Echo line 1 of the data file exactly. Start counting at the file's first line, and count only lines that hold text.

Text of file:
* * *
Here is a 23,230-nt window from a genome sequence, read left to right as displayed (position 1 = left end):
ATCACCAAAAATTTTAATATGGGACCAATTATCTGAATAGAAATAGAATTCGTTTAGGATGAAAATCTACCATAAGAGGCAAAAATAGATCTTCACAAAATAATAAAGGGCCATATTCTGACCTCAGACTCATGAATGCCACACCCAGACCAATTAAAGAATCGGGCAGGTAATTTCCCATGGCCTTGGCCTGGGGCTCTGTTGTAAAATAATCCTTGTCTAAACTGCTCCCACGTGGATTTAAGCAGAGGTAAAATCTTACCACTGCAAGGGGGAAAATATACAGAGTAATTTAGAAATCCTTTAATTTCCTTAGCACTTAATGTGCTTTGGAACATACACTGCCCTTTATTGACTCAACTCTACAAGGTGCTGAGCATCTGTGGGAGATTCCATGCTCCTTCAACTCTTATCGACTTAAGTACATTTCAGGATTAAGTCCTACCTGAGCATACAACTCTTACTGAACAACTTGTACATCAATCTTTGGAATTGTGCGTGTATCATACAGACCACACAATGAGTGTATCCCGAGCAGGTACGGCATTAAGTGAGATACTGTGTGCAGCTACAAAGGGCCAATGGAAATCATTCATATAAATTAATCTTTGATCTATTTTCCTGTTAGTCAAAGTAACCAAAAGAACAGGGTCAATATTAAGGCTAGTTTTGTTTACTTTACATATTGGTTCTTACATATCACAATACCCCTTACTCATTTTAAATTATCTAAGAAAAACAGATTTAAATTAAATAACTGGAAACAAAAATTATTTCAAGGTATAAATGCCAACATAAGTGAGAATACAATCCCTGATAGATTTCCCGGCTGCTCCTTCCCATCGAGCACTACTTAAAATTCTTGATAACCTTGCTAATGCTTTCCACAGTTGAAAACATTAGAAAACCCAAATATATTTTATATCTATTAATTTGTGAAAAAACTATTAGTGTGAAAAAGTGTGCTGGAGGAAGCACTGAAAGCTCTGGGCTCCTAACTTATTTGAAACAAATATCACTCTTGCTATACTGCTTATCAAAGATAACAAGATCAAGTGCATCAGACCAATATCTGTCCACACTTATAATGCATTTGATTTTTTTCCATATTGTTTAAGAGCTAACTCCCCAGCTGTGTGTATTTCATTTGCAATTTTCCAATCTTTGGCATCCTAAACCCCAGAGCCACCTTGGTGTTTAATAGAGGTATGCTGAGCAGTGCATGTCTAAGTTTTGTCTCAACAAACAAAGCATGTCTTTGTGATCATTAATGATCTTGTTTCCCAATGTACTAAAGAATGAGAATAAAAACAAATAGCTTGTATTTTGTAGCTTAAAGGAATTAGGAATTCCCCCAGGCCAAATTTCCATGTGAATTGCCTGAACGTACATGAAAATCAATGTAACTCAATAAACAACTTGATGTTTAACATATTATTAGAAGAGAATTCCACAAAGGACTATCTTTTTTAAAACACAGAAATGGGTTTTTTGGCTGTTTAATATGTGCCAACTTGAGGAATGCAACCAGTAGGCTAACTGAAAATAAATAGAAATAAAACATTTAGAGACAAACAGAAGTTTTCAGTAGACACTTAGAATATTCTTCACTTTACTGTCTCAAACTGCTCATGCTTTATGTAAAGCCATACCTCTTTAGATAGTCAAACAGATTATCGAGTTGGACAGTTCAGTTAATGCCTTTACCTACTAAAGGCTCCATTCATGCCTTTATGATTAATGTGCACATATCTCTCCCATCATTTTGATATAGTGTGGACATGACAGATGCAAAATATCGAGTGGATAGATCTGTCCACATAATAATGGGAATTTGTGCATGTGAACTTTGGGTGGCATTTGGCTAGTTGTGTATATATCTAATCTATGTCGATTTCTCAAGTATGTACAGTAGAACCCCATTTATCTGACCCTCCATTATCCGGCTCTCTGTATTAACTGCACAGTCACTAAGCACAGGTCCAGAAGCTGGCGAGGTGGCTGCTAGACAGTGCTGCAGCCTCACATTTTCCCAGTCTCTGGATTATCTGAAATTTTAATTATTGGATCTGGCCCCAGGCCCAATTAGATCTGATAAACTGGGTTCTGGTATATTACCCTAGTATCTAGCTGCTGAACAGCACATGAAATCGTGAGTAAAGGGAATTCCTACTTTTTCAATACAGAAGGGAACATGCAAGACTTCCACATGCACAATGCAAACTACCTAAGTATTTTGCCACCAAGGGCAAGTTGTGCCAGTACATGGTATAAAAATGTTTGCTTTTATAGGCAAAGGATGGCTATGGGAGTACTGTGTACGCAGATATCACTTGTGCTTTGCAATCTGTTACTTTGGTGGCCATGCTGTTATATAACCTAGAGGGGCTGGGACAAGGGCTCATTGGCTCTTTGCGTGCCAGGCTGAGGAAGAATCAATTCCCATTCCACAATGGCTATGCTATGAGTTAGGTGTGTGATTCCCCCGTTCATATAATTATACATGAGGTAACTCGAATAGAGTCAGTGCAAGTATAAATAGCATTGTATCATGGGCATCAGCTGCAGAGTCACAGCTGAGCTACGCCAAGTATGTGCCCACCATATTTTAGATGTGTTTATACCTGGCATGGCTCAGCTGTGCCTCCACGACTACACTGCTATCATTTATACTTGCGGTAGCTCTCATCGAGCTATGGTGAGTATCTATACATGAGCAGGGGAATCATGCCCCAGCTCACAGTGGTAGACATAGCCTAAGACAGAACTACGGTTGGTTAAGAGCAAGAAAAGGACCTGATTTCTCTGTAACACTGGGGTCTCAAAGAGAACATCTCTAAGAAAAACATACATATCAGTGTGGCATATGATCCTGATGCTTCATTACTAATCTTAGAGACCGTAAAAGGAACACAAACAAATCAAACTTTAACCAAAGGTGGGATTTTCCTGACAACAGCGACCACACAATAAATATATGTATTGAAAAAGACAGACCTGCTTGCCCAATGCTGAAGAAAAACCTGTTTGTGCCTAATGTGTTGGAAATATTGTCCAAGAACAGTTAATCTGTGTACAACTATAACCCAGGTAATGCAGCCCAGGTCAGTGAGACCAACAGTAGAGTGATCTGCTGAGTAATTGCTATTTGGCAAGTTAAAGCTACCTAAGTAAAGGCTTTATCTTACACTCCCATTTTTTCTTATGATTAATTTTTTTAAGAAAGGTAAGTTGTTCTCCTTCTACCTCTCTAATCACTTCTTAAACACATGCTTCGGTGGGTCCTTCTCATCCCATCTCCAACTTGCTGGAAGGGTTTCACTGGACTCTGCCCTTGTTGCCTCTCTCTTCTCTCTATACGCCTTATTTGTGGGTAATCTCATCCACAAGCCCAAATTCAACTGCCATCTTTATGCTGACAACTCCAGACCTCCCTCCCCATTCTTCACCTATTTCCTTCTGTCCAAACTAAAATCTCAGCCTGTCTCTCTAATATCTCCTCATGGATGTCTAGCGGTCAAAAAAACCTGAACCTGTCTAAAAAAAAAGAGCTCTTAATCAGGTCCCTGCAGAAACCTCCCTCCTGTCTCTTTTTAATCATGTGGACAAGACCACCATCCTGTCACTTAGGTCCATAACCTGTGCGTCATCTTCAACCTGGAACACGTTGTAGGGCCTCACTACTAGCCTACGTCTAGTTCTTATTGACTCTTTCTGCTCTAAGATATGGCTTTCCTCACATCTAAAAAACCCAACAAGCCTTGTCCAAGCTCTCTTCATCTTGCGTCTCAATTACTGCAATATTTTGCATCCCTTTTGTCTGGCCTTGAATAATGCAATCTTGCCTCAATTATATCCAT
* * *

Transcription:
Here is a 23,230-nt window from a genome sequence, read left to right as displayed (position 1 = left end):